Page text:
The confusion and misplaced analysis arose from the fact that our statutes contain terms that no longer have the same significance under modern law they had when they were originally used. For example, section 15-51-20 of the Wrongful Death Act provides, “Every [wrongful death] action shall be brought by or in the name of the executor or administrator of such person.” S.C. Code Ann. § 15-51-20 (2005). Prior to the enactment of our Probate Code, the terms “executor” and “administrator” had specific meaning, and an “action for wrongful death ․ [could] be brought only by the executor or administrator of such deceased person.” Glenn v. E. I. DuPont De Nemours & Co., 254 S.C. 128, 133, 174 S.E.2d 155, 157 (1970). Under the Probate Code, however, the terms “executor” and “administrator” do not have separate meaning, but are included within the defined term “personal representative.” See S.C. Code Ann. § 62-1-201(33) (Supp. 2017) (defining “Personal representative” as “includes executor, administrator, ․”). Therefore, wrongful death actions must be brought by the personal representative, despite the language “shall be brought by ․ the executor or administrator” that still appears in section 15-51-20. Cf. Rutland v. S.C. Dep't of Transp., 390 S.C. 78, 81, 700 S.E.2d 451, 453 (Ct. App. 2010) (explaining the personal representative brought the wrongful death action), aff'd as modified, 400 S.C. 209, 734 S.E.2d 142 (2012).
Similarly, the term “real representative”—whatever the term meant when the survival statute was enacted in 1892 1 —is no longer a meaningful term. Rather, the substantive right to bring a survival action—like a wrongful death action—is determined by the Probate Code. As the court of appeals recognized, “The real representative ․ is mentioned nowhere in the modern Probate Code.” 415 S.C. at 179, 781 S.E.2d at 160. Under the Probate Code, the right to bring a survival action belongs initially to the personal representative. Carson, 400 S.C. at 242, 734 S.E.2d at 159. However, “in circumstances where a general personal representative cannot or should not act,” the right to bring a survival action belongs to a special administrator. § 62-3-614.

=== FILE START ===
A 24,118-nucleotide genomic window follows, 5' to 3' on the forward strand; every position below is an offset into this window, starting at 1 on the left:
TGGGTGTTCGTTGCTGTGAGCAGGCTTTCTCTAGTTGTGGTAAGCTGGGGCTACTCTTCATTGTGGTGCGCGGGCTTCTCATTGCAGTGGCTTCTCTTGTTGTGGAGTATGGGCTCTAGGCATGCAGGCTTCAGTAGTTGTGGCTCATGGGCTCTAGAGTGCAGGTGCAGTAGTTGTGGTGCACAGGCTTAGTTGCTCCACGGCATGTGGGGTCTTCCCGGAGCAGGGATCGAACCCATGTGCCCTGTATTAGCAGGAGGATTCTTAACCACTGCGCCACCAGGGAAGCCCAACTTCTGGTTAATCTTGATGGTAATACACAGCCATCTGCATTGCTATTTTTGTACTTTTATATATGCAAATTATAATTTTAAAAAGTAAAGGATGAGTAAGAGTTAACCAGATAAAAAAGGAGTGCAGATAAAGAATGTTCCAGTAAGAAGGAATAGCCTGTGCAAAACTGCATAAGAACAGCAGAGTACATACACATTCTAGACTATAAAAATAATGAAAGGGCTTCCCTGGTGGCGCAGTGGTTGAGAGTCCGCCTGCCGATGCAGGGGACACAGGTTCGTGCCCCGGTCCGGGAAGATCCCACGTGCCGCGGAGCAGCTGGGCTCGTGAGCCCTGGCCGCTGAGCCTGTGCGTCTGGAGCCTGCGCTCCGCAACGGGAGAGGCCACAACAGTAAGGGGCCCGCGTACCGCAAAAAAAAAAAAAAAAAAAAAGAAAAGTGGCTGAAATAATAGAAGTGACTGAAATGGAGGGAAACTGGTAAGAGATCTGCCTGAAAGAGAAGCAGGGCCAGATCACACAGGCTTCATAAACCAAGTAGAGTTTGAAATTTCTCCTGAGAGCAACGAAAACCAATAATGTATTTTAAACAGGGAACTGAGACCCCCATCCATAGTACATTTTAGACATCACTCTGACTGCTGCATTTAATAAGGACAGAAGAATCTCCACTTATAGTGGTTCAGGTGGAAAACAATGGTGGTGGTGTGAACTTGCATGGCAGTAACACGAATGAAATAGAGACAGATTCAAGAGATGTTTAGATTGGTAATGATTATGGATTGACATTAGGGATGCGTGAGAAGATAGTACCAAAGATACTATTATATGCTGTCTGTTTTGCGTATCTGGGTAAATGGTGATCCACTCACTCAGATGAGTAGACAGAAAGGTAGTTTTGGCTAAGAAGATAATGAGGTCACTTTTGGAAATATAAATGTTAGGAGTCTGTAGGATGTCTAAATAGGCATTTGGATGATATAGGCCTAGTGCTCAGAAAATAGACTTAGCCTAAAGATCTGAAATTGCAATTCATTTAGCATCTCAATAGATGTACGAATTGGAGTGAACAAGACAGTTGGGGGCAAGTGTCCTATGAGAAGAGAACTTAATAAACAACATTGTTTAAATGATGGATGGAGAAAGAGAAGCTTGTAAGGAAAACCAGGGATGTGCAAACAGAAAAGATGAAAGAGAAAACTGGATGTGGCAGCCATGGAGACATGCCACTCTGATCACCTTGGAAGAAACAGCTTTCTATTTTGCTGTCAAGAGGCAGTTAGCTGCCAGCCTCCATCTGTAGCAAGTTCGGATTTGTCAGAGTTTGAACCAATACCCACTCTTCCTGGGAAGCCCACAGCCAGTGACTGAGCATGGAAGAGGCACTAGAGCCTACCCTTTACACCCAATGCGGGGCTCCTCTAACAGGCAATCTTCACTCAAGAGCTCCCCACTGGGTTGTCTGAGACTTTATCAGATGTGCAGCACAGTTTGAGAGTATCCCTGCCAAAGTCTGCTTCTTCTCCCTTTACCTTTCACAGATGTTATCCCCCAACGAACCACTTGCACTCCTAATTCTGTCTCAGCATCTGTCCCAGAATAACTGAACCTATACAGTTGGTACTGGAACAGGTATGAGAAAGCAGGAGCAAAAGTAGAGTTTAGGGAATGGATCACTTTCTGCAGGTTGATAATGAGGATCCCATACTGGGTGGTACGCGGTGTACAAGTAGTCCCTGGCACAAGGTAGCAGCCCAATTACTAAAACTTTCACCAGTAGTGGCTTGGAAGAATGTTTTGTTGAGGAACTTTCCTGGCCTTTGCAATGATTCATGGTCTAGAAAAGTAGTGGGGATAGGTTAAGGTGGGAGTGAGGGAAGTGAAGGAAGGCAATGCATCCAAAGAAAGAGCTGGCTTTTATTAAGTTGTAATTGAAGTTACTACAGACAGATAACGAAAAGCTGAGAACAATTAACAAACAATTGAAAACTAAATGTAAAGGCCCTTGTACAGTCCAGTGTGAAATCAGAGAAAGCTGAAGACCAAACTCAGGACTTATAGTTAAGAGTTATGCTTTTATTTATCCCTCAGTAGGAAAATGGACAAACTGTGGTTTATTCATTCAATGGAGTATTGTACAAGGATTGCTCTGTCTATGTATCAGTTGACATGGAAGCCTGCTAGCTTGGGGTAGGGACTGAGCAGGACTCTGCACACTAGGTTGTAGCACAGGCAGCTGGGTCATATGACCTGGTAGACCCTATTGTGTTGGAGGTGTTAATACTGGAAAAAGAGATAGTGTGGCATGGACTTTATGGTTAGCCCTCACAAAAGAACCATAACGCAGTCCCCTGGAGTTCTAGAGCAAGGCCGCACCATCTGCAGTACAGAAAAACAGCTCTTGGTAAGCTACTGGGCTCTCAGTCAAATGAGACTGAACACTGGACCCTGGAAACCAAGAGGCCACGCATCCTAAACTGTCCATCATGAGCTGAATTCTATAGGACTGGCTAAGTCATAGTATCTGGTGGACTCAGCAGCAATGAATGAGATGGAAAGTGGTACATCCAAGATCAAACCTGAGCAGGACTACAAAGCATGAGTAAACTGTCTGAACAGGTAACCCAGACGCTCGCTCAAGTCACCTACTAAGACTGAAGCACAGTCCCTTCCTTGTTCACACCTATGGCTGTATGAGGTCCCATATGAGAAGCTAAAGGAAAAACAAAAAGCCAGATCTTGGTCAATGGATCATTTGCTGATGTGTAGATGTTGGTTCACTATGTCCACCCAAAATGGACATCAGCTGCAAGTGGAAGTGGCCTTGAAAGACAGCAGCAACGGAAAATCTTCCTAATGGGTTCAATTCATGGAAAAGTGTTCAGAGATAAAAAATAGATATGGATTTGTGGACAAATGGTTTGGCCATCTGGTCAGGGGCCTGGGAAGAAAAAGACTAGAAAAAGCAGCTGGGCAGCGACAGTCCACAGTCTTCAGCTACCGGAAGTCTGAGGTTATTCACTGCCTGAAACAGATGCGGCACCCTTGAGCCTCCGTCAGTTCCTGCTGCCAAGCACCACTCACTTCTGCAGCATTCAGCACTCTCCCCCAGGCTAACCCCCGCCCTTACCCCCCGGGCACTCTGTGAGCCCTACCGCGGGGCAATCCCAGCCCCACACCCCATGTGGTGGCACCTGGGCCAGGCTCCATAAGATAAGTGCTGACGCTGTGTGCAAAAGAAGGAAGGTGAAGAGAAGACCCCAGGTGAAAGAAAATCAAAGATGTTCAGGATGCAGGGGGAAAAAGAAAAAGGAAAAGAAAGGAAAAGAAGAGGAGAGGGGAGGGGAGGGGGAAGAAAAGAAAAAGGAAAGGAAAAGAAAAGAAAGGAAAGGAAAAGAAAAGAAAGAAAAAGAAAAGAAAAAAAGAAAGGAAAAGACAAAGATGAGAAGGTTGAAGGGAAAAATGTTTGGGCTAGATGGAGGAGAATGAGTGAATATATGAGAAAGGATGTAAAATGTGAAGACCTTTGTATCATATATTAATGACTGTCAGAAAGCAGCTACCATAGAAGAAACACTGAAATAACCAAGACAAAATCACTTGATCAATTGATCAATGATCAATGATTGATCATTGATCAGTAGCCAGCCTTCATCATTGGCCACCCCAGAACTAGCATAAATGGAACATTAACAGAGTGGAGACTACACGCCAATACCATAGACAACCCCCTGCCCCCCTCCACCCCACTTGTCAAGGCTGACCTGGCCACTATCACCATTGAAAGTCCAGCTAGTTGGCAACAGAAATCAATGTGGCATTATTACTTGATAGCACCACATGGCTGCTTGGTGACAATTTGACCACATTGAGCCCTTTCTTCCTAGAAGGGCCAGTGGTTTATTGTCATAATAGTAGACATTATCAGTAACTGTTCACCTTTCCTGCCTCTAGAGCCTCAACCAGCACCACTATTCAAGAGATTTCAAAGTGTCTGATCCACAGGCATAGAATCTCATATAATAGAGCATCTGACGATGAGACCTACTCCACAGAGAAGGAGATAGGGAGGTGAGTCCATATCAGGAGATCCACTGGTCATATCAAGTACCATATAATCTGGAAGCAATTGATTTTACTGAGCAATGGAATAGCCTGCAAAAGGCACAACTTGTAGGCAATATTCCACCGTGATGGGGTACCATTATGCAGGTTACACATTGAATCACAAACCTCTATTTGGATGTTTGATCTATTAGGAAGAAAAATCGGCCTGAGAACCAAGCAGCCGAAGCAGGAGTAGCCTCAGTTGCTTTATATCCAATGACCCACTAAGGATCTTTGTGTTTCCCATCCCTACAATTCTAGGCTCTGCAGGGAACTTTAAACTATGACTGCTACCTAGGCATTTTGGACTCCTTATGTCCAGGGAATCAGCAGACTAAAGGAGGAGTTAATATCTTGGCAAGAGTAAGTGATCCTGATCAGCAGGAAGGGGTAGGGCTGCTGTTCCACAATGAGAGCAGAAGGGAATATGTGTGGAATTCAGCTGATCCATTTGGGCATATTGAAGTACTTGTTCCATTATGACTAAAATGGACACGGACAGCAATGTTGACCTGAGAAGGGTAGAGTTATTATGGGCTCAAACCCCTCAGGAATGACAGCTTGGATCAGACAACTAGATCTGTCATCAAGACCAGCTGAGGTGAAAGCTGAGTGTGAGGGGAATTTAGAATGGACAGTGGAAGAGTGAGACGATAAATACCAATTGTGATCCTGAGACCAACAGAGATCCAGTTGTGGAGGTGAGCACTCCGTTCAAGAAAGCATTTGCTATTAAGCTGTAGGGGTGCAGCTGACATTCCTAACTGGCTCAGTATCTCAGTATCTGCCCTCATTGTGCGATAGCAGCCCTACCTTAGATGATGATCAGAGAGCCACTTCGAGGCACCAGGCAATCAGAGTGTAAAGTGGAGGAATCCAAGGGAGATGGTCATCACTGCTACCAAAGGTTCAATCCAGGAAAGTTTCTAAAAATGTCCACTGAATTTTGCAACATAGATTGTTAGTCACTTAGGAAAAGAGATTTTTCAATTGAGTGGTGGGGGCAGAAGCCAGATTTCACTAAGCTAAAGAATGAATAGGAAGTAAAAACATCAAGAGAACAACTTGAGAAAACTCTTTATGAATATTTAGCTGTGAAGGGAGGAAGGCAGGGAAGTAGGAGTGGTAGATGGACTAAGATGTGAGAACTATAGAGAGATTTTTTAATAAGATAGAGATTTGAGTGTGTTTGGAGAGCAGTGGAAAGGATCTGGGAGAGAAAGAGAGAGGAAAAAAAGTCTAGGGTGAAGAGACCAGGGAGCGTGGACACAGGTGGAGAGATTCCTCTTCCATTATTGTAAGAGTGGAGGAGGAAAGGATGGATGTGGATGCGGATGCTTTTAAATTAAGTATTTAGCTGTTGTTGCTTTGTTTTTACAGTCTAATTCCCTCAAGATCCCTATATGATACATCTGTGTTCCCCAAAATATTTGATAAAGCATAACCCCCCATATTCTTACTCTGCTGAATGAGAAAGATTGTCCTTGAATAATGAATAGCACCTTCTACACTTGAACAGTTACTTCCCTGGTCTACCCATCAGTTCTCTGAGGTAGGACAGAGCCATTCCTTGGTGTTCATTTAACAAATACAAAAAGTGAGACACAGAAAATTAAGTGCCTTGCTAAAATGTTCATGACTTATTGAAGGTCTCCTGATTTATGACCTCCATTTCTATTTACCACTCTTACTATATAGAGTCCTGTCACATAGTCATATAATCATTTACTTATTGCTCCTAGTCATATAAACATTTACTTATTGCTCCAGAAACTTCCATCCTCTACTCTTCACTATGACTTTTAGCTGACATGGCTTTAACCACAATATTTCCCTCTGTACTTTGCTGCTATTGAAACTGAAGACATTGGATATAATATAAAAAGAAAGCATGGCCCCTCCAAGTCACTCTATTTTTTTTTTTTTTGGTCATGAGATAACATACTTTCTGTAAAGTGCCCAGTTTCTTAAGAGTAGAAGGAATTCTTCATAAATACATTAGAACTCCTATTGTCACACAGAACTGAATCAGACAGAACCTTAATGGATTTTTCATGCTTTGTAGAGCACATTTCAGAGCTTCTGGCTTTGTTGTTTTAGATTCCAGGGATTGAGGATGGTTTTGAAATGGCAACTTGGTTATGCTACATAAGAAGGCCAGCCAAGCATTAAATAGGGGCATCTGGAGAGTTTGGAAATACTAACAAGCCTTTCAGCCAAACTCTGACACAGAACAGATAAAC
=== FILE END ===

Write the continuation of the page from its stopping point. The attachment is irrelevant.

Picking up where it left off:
The dissent makes a tempting argument that we should reverse the circuit court and remand, so Fisher may now seek appointment as a special administrator for the purpose of bringing this action. Interestingly, Fisher does not make this argument. The argument, however, raises the valid question of who bears the responsibility of determining the identity of the real party in interest. To some extent, all participants in the litigation—including the trial court—share this responsibility. Here, the circuit court engaged Fisher in a discussion over who has the authority to bring the action, and suggested that Fisher turn to the probate court for guidance. Fisher declined. Ultimately, the circuit court is not responsible for doing the plaintiff's work, and the burden of compliance with Rule 17(a) and its real party in interest requirement falls to the plaintiff.
When the defendants' motion challenged whether Fisher complied with this requirement, she responded by continuing to maintain her legally flawed position. In other words, Fisher insisted that the validity of her claimed status be litigated, and she never contemplated changing her status to comply with Rule 17(a). Fisher chose the question for the court, and eventually, the court must rule on the question put before it. Fisher put to the circuit court, the court of appeals, and now this Court, the question of whether there is even such thing as a “real representative” under modern law. The Probate Code provides the answer to her question—“No.”
In Patton, by contrast, the plaintiff responded to the defendants' motion by “specifically ask[ing]” to change her status through “'ratification, joinder, [and] substitution”' so she could address the defendants' claim she was not the real party in interest. 420 S.C. at 489, 804 S.E.2d at 261 (quoting Rule 17(a)). When the circuit court in that case refused to permit her to do so, the court committed legal error. 420 S.C. at 488, 804 S.E.2d at 261. Thus, the distinction between Patton and this case is that the plaintiff in Patton placed before the circuit court the Rule 17(a) question of whether she should be permitted to ratify, join, or substitute, while Fisher held firmly to her flawed position that she was right in the first place.